Monday, July 12, 2010 5:40:00 PM”

      Ahhhh, The Resistance IS everywhere…

  9. vfx artist says:

    I’ve done plenty of unpaid internships on major projects in and out of the vfx industry. These are internships and legal and I received credit from them. Many colleges do this and those internships on my resume helped me get a job I am very happy with. The connections I made through those internships also continue to help as a young person entering this field. Are you saying all unpaid internships should be thrown out? Experience is valuable and that along with Credit is what I gained.

    • vfxsoldier says:

      Internships are great but are companies so poor that they can’t pay you? It doesn’t have to be an either or. DreamWorks Animation has a great internship program and the guild mandates they be paid $23 and hour. It’s not like it would go away.

  10. vfx artist says:

    Well, I’ve also been in charge of interns before at a studio. I must say that the speed, level of work, and the need for constant supervision does not amount to 23 an hour. It is a time consuming and at times frustrating experience to work with interns. They cannot compete with a professional, so it is always a learning experience that requires constant patience from the supervisor. This means not getting upset that an asset takes quadruple the time or that it isn’t perfect, or clean or done in the most effective way, or at times even finished. Because of this, I think an unpaid internship is fine. These things would not fly in a paid job setting. These settings really help the student to get a job after wards, already having learned enough. I don’t think that the trade of an internship for money is always justifiable. How much did it help the production? Did it just slow it down? Was the work good enough? All these things factor into the situation.

  11. Winston Smith says:

    The guvmint has strict rules regarding what is a trainee/intern. Here is an example from the US Dept of Labor:

    http://wdr.doleta.gov/directives/attach/TEGL/TEGL12-09acc.pdf

    “The U.S. Department of Labor’s Wage and Hour Division (WHD) has developed the six factors below to evaluate whether a worker is a trainee or an employee for purposes of the FLSA:

    1. The training, even though it includes actual operation of the facilities of the employer, is similar to what would be given in a vocational school or academic educational instruction;
    2. The training is for the benefit of the trainees;
    3. The trainees do not displace regular employees, but work under their close observation;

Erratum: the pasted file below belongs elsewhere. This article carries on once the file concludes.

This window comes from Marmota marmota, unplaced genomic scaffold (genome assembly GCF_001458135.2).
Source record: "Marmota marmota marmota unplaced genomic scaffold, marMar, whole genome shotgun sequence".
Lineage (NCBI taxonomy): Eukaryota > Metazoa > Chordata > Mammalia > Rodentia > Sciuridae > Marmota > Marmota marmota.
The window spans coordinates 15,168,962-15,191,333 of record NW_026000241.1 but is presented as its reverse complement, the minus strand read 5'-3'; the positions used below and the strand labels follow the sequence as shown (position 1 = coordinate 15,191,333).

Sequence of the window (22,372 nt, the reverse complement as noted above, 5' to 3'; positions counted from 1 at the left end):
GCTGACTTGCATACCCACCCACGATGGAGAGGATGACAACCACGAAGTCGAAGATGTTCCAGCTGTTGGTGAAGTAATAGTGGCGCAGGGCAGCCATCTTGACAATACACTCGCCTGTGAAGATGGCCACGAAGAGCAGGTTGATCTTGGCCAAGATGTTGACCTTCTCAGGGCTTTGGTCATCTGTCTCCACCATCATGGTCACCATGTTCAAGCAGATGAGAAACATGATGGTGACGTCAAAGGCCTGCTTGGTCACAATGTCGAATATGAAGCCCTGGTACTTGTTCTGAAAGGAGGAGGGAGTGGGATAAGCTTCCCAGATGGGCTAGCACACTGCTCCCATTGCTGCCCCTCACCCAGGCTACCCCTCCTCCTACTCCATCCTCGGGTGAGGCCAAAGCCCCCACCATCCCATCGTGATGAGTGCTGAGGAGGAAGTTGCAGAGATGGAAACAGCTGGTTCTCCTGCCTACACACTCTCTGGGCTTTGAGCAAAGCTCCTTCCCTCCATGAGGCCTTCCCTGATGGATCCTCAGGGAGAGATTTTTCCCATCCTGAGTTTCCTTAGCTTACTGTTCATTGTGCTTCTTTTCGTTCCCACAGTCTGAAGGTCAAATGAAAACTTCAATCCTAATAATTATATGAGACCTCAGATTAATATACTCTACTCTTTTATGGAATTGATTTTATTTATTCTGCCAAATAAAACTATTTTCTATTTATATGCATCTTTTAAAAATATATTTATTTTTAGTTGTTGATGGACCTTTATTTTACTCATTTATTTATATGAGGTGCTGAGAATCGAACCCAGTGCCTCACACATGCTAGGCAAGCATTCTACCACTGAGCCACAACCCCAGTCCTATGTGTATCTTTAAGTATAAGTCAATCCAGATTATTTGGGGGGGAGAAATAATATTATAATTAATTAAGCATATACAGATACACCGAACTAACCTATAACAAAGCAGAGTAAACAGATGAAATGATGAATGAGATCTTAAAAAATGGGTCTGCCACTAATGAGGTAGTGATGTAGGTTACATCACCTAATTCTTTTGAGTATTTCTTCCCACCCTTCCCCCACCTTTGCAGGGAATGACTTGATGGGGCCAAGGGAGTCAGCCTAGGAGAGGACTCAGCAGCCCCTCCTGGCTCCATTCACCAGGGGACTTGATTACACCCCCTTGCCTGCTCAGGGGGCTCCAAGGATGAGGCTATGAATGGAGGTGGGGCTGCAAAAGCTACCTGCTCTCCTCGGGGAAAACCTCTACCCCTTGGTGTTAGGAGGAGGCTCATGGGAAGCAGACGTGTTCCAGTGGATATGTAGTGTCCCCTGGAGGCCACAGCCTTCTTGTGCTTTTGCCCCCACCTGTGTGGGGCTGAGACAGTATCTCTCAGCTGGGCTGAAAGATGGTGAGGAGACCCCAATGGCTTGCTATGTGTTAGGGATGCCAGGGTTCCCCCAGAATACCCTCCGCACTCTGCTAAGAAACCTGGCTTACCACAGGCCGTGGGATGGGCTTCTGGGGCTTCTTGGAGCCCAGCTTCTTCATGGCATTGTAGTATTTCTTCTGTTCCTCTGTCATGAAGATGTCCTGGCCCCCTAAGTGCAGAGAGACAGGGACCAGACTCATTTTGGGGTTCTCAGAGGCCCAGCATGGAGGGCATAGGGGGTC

4. The employer that provides the training derives no immediate advantage from the activities of the trainees, and on occasion the employer’s operations may actually be impeded;
    5. The trainees are not necessarily entitled to a job at the conclusion of the training period; and
    6. The employer and the trainees understand that the trainees are not entitled to wages for the time spent in training.

    If all of the factors listed above are met, then the worker is a “trainee”, an employment relationship does not exist under the FLSA, and the FLSA’s minimum wage and overtime provisions do not apply to the worker.”

    Factors #3 and #4 seem to be particularly relevant in the case of Gnomon. Can somebody do some digging and find the name of their compliance officer? I’d love to hear what they about factors #3 and #4.

    I too have worked with interns. We let them watch what we did, ask questions, let them play with all the tools, even let them take a stab at working with the real elements for real shots. But we never ever used or intended to use their work for getting the actual job done. THIS I think is where the line is drawn between what an intern is or is not, what they can or can not do.

  12. […] posts on our blog and posts on CG Society’s forum we were able to draw the attention of other artist advocates like VFX Soldier. Together, we forced Alex Alvarez, owner and CEO of Gnomon School, to not only explain how it came […]

  13. I have to comment on this, mostly because I am that young artist in that situation. In fact, my entire team is. 15 people, some students, some alumni, working on a short film for a college. As a “class”. That we pay for. And work 50+ hours a week on.

    Okay, so I get paid, because I’m the rigging lead and apparently, I’m needed enough to justify paying $300 a week for. Yup, that’s it. $300 a week for 50 hours, sometimes more, of industry standard rigging, sims, tech stuff, scripting, you name it. Take that, plus student loans, rent, and the general cost of living in the SF Bay Area…yeah. It’s quite crappy.

    If only I could find a real job somewhere…